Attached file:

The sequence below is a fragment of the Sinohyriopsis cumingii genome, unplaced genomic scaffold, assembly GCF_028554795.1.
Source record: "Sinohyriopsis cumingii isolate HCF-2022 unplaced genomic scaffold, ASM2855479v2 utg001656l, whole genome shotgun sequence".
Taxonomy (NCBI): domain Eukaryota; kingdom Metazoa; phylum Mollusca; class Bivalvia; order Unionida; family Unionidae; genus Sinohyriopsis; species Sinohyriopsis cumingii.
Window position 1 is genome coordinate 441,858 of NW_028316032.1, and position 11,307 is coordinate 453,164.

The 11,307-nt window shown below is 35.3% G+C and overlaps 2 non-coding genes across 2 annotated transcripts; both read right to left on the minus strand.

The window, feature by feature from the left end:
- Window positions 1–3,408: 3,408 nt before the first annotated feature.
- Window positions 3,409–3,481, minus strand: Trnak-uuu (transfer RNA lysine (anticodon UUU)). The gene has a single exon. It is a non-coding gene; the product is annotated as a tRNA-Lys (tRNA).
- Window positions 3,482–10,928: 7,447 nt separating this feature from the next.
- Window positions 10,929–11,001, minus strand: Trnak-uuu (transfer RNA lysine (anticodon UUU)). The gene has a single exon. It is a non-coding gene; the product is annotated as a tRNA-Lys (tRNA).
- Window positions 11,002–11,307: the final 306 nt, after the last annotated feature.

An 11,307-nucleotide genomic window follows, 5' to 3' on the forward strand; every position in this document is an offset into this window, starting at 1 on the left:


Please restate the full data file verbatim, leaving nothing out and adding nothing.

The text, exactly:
The sequence below is a fragment of the Sinohyriopsis cumingii genome, unplaced genomic scaffold, assembly GCF_028554795.1.
Source record: "Sinohyriopsis cumingii isolate HCF-2022 unplaced genomic scaffold, ASM2855479v2 utg001656l, whole genome shotgun sequence".
Taxonomy (NCBI): domain Eukaryota; kingdom Metazoa; phylum Mollusca; class Bivalvia; order Unionida; family Unionidae; genus Sinohyriopsis; species Sinohyriopsis cumingii.
Window position 1 is genome coordinate 441,858 of NW_028316032.1, and position 11,307 is coordinate 453,164.

The 11,307-nt window shown below is 35.3% G+C and overlaps 2 non-coding genes across 2 annotated transcripts; both read right to left on the minus strand.

The window, feature by feature from the left end:
- Window positions 1–3,408: 3,408 nt before the first annotated feature.
- Window positions 3,409–3,481, minus strand: Trnak-uuu (transfer RNA lysine (anticodon UUU)). The gene has a single exon. It is a non-coding gene; the product is annotated as a tRNA-Lys (tRNA).
- Window positions 3,482–10,928: 7,447 nt separating this feature from the next.
- Window positions 10,929–11,001, minus strand: Trnak-uuu (transfer RNA lysine (anticodon UUU)). The gene has a single exon. It is a non-coding gene; the product is annotated as a tRNA-Lys (tRNA).
- Window positions 11,002–11,307: the final 306 nt, after the last annotated feature.

An 11,307-nucleotide genomic window follows, 5' to 3' on the forward strand; every position in this document is an offset into this window, starting at 1 on the left: